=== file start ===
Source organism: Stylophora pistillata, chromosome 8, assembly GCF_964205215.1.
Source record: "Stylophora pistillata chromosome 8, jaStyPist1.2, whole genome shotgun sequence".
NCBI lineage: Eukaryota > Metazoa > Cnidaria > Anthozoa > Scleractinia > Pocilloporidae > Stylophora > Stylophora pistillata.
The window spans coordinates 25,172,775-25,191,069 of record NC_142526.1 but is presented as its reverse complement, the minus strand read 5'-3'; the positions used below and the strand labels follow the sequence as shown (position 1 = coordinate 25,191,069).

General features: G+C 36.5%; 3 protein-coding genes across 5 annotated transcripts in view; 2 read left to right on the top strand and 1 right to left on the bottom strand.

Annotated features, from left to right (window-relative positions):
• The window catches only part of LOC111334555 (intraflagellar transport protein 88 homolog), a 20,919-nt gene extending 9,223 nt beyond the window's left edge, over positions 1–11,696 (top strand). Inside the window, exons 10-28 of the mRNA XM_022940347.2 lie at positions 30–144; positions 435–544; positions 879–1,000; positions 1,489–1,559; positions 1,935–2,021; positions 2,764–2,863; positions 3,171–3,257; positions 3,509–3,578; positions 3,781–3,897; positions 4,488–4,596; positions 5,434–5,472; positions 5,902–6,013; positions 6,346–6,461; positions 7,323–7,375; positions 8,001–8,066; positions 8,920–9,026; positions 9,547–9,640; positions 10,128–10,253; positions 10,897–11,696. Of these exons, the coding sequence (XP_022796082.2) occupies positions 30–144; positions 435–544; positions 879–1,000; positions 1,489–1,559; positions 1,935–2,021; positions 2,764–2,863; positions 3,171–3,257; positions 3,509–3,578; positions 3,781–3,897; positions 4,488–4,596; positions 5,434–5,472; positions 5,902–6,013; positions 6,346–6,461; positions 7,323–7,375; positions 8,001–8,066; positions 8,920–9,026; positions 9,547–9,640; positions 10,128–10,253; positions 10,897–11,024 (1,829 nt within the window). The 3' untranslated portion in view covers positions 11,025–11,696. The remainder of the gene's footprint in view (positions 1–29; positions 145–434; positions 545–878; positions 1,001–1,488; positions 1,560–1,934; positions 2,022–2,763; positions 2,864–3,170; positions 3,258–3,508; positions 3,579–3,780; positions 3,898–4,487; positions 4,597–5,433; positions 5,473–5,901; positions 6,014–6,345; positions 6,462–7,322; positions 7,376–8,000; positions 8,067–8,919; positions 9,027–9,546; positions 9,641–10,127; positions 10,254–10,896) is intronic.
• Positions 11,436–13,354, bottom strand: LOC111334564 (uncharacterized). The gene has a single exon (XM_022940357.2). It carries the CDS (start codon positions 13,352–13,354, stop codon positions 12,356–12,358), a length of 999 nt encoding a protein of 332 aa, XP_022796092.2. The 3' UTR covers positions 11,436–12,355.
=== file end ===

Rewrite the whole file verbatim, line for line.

Source organism: Stylophora pistillata, chromosome 8, assembly GCF_964205215.1.
Source record: "Stylophora pistillata chromosome 8, jaStyPist1.2, whole genome shotgun sequence".
NCBI lineage: Eukaryota > Metazoa > Cnidaria > Anthozoa > Scleractinia > Pocilloporidae > Stylophora > Stylophora pistillata.
The window spans coordinates 25,172,775-25,191,069 of record NC_142526.1 but is presented as its reverse complement, the minus strand read 5'-3'; the positions used below and the strand labels follow the sequence as shown (position 1 = coordinate 25,191,069).

General features: G+C 36.5%; 3 protein-coding genes across 5 annotated transcripts in view; 2 read left to right on the top strand and 1 right to left on the bottom strand.

Annotated features, from left to right (window-relative positions):
• The window catches only part of LOC111334555 (intraflagellar transport protein 88 homolog), a 20,919-nt gene extending 9,223 nt beyond the window's left edge, over positions 1–11,696 (top strand). Inside the window, exons 10-28 of the mRNA XM_022940347.2 lie at positions 30–144; positions 435–544; positions 879–1,000; positions 1,489–1,559; positions 1,935–2,021; positions 2,764–2,863; positions 3,171–3,257; positions 3,509–3,578; positions 3,781–3,897; positions 4,488–4,596; positions 5,434–5,472; positions 5,902–6,013; positions 6,346–6,461; positions 7,323–7,375; positions 8,001–8,066; positions 8,920–9,026; positions 9,547–9,640; positions 10,128–10,253; positions 10,897–11,696. Of these exons, the coding sequence (XP_022796082.2) occupies positions 30–144; positions 435–544; positions 879–1,000; positions 1,489–1,559; positions 1,935–2,021; positions 2,764–2,863; positions 3,171–3,257; positions 3,509–3,578; positions 3,781–3,897; positions 4,488–4,596; positions 5,434–5,472; positions 5,902–6,013; positions 6,346–6,461; positions 7,323–7,375; positions 8,001–8,066; positions 8,920–9,026; positions 9,547–9,640; positions 10,128–10,253; positions 10,897–11,024 (1,829 nt within the window). The 3' untranslated portion in view covers positions 11,025–11,696. The remainder of the gene's footprint in view (positions 1–29; positions 145–434; positions 545–878; positions 1,001–1,488; positions 1,560–1,934; positions 2,022–2,763; positions 2,864–3,170; positions 3,258–3,508; positions 3,579–3,780; positions 3,898–4,487; positions 4,597–5,433; positions 5,473–5,901; positions 6,014–6,345; positions 6,462–7,322; positions 7,376–8,000; positions 8,067–8,919; positions 9,027–9,546; positions 9,641–10,127; positions 10,254–10,896) is intronic.
• Positions 11,436–13,354, bottom strand: LOC111334564 (uncharacterized). The gene has a single exon (XM_022940357.2). It carries the CDS (start codon positions 13,352–13,354, stop codon positions 12,356–12,358), a length of 999 nt encoding a protein of 332 aa, XP_022796092.2. The 3' UTR covers positions 11,436–12,355.